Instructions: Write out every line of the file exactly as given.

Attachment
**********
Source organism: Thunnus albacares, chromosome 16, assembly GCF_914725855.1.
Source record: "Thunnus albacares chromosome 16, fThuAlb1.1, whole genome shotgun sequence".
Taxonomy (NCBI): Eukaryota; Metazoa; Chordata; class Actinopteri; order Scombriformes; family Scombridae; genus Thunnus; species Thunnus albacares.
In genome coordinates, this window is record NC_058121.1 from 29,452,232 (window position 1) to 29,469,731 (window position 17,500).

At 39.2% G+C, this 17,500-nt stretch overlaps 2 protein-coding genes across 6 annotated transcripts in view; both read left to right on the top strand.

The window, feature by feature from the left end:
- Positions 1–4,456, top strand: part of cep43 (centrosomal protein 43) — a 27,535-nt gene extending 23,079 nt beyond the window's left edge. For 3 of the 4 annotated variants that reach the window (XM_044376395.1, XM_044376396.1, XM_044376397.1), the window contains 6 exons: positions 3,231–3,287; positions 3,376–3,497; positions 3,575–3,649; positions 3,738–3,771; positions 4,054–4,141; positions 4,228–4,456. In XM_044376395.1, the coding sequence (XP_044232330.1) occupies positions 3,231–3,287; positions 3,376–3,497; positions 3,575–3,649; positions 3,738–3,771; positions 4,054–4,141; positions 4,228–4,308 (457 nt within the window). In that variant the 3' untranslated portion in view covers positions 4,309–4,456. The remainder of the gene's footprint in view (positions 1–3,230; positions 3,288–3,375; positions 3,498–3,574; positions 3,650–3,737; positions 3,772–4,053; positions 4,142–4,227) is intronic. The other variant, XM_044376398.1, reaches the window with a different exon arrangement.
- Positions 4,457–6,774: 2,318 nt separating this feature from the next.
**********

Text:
Source organism: Thunnus albacares, chromosome 16, assembly GCF_914725855.1.
Source record: "Thunnus albacares chromosome 16, fThuAlb1.1, whole genome shotgun sequence".
Taxonomy (NCBI): Eukaryota; Metazoa; Chordata; class Actinopteri; order Scombriformes; family Scombridae; genus Thunnus; species Thunnus albacares.
In genome coordinates, this window is record NC_058121.1 from 29,452,232 (window position 1) to 29,469,731 (window position 17,500).

At 39.2% G+C, this 17,500-nt stretch overlaps 2 protein-coding genes across 6 annotated transcripts in view; both read left to right on the top strand.

The window, feature by feature from the left end:
- Positions 1–4,456, top strand: part of cep43 (centrosomal protein 43) — a 27,535-nt gene extending 23,079 nt beyond the window's left edge. For 3 of the 4 annotated variants that reach the window (XM_044376395.1, XM_044376396.1, XM_044376397.1), the window contains 6 exons: positions 3,231–3,287; positions 3,376–3,497; positions 3,575–3,649; positions 3,738–3,771; positions 4,054–4,141; positions 4,228–4,456. In XM_044376395.1, the coding sequence (XP_044232330.1) occupies positions 3,231–3,287; positions 3,376–3,497; positions 3,575–3,649; positions 3,738–3,771; positions 4,054–4,141; positions 4,228–4,308 (457 nt within the window). In that variant the 3' untranslated portion in view covers positions 4,309–4,456. The remainder of the gene's footprint in view (positions 1–3,230; positions 3,288–3,375; positions 3,498–3,574; positions 3,650–3,737; positions 3,772–4,053; positions 4,142–4,227) is intronic. The other variant, XM_044376398.1, reaches the window with a different exon arrangement.
- Positions 4,457–6,774: 2,318 nt separating this feature from the next.